This Black Woman's Inventions Helped Change The World | Mary Beatrice KennerRead Now
On May 17, 1912, Mary Beatrice Davidson was born in Monroe, North Carolina, 30 minutes South of Charlotte, North Carolina. Her father was an inventor named Sidney Nathaniel Davidson, he patented the clothing press for a suitcase, a window washer for trains, and a stretcher with wheels for ambulances to better transport injured people. I do not have any information about Mary Kenner’s mother. Her paternal grandfather invented the pants presser, her maternal grandfather is said to be the original inventor of the light signal for trains. The genius to invent items to improve our everyday lives must run in the Davidson bloodline, because Mary Kenner’s sister, Mildred Davidson Austin Smith, invented board games, trademarked her games, and sold her games for a profit.
At the age of six, Kenner came up with the idea of the self-oiling door hinge, but the invention was never created. She was very young but wise and thoughtful enough to observe her surroundings and think of how she could improve people’s everyday lives. She would create more ideas for inventions as a child, such as the sponge tip to soak up the water running off of an umbrella, and a portable ashtray that attached to a cigarette carton. In 1924, Kenner’s family moved to Washington D.C. She would spend much of her time in the U.S. Patent and Trademark Office learning about the system, how to patent inventions, and looking to see if someone else patented her inventions. Kenner graduated from Dunbar Highschool in 1931, her next step was enrolling at Howard University. She studied at Howard for three or four semesters before dropping out due to financial issues.
To support herself and her family, Kenner began working various jobs such as babysitting and working as an elevator operator. She worked where ever she could to earn money. In 1941, Kenner began working for the Census Bureau and General Accounting Office. This job allowed her to make more money, better support her family, and in her spare time create new inventions. Even though the bulk of her time was spent working to help her family, she never lost her passion to invent. In 1950, Kenner saved up enough money to quit her job and open up a florist shop. She had also become a professional florist. Her florist shop was successful and lasted for 20 years. In 1945, Kenner married a man who was a soldier in the U.S. Army, the couple divorced in 1950. Also In 1951, she married the famous boxer and founder of the Metropolitan Police Boys and Girls Clubs of Washington, James “Jabbo” Kenner. The couple produced two sons Antonio and Woodrow.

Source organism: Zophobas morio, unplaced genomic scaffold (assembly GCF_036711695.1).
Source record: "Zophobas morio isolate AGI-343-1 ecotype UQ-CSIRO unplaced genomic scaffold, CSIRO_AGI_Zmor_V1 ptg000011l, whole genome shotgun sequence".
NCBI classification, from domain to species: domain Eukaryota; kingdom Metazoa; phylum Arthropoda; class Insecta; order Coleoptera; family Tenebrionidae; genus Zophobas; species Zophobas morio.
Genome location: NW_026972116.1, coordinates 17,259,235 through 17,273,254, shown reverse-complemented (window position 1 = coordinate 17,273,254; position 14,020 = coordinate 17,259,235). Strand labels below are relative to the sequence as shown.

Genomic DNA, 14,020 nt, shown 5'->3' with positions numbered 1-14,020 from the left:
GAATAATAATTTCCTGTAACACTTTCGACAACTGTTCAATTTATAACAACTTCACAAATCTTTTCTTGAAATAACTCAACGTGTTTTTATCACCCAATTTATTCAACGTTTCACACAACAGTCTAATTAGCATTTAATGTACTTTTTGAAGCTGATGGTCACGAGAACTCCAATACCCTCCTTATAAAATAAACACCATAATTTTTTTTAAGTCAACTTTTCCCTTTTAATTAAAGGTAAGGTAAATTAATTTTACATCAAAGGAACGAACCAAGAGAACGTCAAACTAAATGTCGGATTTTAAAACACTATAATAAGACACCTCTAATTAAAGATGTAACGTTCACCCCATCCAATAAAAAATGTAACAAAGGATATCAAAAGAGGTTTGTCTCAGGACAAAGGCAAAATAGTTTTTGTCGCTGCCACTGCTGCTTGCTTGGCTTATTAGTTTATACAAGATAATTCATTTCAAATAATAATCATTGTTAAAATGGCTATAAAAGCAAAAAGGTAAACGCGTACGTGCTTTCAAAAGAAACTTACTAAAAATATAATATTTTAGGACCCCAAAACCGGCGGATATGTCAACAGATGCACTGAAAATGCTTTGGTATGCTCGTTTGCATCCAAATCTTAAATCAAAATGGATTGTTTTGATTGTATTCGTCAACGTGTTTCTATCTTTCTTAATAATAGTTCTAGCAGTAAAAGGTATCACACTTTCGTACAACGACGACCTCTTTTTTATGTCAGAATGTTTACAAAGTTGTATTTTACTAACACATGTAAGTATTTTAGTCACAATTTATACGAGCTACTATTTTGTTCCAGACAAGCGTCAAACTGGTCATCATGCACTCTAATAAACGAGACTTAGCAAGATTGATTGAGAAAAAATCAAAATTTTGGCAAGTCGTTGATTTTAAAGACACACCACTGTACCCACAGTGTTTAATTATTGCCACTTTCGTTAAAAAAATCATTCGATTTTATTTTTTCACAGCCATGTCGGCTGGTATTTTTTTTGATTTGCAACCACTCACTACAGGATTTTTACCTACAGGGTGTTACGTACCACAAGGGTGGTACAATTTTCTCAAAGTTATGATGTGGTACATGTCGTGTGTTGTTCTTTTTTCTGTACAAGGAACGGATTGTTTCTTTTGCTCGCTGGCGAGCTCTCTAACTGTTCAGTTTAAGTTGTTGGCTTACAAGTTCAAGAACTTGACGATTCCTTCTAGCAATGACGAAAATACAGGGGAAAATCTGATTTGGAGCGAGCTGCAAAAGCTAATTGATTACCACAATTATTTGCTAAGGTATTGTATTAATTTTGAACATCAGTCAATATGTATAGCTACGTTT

In 1957, Kenner filed and acquired her first patent for her invention the sanitary belt. She originally created the belt as a teen but didn't have the money to file for the patent. The sanitary belt was designed to hold a woman’s sanitary pad in place preventing her menstrual fluids from escaping the pad. This is an invention she would make improvements to overtime. Kenner’s invention was becoming a very useful and popular tool for women at the time. Her invention was so popular that The Sonn-Nap-Pack Company was contacting her to make a business deal. The deal was revoked by The Soon-Nap-Pack Company because they discovered Kenner was a black woman. The use of the sanitary belt declined as the design for menstrual pads was improved upon and tampon was being used. But Kenner was not deterred.
In 1976, Kenner patented a walker attachment that included a tray to sit items on and pockets for carrying extra items. In 1982, Kenner and her sister collaborated to patent a toilet paper holder, and in 1987, Kenner patented a mounted back washer and massager; which was her last patent. On January 13, 2006, Mary Beatrice Kenner died at the age of 93. She was a very intelligent and driven woman. She was a visionary who used her imagination and ingenuity to bring her ideas to fruition. This story is a reminder of why it is important to cultivate the interest, skills, discipline, and imagination of your children because they could literally change the world. Mrs. Mary Beatrice Kenner, we proudly stand on your shoulders.
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The Pregnant Woman Who Battled Napoleon's Army | Solitude of GuadeloupeRead Now
“Live Free or Die.” Were the last words of a pregnant woman fighting for her freedom against the French on the island of Guadeloupe.
Solitude was born in 1772, on the Island of Guadeloupe. Her mother was an enslaved African woman and her father was a French sailor who impregnated her mother by force. Solitude’s mother escaped enslavement but left Solitude on the plantation. Years passed, and Solitude grew into a very beautiful young lady. She was said to have beautiful brown skin and exquisite eyes, each was a different color. Men often fought each other for her affection. Solitude worked as a domestic slave cleaning and keeping her master's house tidy. It is believed that she was given domestic duties because of her beauty and skin complexion. She was called the Female Mulatto' because she was of mixed race.